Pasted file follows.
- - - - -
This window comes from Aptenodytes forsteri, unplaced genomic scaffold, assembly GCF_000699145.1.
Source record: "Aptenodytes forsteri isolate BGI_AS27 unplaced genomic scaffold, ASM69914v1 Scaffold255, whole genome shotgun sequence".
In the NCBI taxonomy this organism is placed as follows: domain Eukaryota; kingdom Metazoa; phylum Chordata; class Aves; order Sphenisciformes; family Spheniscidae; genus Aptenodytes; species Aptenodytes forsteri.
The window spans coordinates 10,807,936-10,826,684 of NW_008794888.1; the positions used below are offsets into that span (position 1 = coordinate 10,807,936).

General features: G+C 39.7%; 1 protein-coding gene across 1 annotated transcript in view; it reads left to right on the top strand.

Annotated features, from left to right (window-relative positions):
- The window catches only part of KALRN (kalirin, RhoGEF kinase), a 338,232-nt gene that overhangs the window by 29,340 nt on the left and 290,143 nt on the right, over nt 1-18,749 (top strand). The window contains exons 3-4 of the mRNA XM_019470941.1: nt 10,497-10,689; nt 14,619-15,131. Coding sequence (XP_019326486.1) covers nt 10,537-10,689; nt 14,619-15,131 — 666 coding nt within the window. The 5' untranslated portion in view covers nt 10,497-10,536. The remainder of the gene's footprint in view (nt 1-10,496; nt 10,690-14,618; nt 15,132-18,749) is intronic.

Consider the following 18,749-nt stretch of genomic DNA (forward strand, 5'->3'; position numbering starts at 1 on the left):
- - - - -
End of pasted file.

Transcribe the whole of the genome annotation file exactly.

This window comes from Aptenodytes forsteri, unplaced genomic scaffold, assembly GCF_000699145.1.
Source record: "Aptenodytes forsteri isolate BGI_AS27 unplaced genomic scaffold, ASM69914v1 Scaffold255, whole genome shotgun sequence".
In the NCBI taxonomy this organism is placed as follows: domain Eukaryota; kingdom Metazoa; phylum Chordata; class Aves; order Sphenisciformes; family Spheniscidae; genus Aptenodytes; species Aptenodytes forsteri.
The window spans coordinates 10,807,936-10,826,684 of NW_008794888.1; the positions used below are offsets into that span (position 1 = coordinate 10,807,936).

General features: G+C 39.7%; 1 protein-coding gene across 1 annotated transcript in view; it reads left to right on the top strand.

Annotated features, from left to right (window-relative positions):
- The window catches only part of KALRN (kalirin, RhoGEF kinase), a 338,232-nt gene that overhangs the window by 29,340 nt on the left and 290,143 nt on the right, over nt 1-18,749 (top strand). The window contains exons 3-4 of the mRNA XM_019470941.1: nt 10,497-10,689; nt 14,619-15,131. Coding sequence (XP_019326486.1) covers nt 10,537-10,689; nt 14,619-15,131 — 666 coding nt within the window. The 5' untranslated portion in view covers nt 10,497-10,536. The remainder of the gene's footprint in view (nt 1-10,496; nt 10,690-14,618; nt 15,132-18,749) is intronic.

Consider the following 18,749-nt stretch of genomic DNA (forward strand, 5'->3'; position numbering starts at 1 on the left):